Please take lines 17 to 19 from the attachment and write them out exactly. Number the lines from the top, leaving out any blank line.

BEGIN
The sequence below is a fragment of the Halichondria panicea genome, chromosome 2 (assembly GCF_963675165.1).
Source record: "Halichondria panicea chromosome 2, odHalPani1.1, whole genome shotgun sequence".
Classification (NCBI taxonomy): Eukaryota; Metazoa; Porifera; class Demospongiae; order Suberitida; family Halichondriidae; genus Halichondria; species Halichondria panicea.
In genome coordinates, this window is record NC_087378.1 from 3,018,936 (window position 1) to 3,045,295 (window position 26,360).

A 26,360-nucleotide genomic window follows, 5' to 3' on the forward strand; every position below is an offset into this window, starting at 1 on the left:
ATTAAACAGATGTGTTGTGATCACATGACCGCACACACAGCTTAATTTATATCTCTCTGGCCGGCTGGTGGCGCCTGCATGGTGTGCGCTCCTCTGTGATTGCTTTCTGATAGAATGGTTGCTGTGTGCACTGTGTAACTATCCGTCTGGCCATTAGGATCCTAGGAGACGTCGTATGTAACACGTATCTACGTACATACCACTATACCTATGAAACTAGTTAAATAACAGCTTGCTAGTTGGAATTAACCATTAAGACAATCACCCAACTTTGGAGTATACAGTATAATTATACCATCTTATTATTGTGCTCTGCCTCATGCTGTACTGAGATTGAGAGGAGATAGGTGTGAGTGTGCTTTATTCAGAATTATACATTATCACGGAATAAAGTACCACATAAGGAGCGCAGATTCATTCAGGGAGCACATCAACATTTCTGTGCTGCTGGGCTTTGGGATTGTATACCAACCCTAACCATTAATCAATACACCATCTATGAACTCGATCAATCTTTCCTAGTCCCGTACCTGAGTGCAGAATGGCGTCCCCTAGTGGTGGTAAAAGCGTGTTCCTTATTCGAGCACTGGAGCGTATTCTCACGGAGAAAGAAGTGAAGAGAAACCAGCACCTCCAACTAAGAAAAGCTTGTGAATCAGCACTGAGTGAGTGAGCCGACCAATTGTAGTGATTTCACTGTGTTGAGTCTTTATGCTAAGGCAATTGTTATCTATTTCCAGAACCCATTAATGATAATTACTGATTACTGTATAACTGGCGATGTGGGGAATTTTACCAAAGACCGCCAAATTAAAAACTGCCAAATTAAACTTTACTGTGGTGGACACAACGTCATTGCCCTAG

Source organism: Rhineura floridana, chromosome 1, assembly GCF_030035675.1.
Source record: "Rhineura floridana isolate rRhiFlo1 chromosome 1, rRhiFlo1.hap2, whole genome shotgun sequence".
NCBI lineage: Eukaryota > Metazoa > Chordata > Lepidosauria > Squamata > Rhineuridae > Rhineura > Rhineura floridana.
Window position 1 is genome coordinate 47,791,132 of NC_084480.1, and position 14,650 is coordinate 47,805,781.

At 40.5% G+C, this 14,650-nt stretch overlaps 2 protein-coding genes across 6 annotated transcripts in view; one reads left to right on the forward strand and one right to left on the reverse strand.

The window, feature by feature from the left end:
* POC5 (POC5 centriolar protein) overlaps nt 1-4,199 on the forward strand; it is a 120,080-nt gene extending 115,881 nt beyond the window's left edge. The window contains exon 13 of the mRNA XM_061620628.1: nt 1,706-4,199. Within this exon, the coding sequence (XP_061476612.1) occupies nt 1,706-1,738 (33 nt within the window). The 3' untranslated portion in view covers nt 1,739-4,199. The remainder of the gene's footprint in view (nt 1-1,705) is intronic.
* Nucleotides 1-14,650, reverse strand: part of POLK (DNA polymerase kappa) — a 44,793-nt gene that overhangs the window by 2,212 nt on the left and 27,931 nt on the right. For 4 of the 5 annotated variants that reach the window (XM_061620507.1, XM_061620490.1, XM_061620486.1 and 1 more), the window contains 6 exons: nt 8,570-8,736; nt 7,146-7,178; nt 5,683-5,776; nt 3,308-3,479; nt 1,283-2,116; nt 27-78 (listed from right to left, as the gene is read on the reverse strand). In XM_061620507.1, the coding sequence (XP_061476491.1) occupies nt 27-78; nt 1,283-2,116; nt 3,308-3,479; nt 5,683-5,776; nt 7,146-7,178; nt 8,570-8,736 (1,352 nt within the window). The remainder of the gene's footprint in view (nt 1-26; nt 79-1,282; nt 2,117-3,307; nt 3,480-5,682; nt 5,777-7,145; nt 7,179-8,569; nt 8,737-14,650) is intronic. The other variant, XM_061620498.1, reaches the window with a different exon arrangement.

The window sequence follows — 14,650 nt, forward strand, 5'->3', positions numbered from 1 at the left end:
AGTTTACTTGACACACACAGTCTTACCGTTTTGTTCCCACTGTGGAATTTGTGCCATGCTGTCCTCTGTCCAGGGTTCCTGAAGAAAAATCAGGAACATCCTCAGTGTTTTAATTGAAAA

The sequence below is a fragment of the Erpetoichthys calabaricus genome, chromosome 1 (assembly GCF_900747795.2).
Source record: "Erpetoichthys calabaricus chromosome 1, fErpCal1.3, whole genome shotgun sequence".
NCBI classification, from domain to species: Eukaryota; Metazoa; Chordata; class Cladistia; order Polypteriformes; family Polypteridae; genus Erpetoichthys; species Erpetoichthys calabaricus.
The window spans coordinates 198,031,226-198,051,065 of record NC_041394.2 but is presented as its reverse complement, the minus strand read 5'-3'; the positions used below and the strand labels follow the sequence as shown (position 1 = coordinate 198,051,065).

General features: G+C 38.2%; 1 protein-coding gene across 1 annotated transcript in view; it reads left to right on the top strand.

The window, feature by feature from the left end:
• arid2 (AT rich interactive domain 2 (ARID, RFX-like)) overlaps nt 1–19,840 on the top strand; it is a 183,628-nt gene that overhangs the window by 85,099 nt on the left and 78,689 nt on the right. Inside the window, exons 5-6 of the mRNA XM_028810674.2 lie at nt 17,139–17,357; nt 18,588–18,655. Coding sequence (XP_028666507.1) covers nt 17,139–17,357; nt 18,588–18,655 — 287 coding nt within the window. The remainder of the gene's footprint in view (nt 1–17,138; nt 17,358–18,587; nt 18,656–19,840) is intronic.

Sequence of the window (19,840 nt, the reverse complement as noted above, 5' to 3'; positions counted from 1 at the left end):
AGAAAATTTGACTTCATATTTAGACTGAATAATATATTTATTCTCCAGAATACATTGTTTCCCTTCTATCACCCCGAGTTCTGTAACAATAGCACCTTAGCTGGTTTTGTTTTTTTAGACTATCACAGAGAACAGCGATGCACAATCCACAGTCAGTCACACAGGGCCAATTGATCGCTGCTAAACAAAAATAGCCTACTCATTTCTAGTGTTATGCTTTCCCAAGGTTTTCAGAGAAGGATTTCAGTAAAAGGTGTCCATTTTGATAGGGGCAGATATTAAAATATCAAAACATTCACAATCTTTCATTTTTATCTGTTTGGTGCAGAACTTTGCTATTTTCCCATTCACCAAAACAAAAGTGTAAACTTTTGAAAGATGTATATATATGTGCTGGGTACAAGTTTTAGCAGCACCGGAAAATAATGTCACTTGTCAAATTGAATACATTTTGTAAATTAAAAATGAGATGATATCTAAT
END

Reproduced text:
The sequence below is a fragment of the Erpetoichthys calabaricus genome, chromosome 1 (assembly GCF_900747795.2).
Source record: "Erpetoichthys calabaricus chromosome 1, fErpCal1.3, whole genome shotgun sequence".
NCBI classification, from domain to species: Eukaryota; Metazoa; Chordata; class Cladistia; order Polypteriformes; family Polypteridae; genus Erpetoichthys; species Erpetoichthys calabaricus.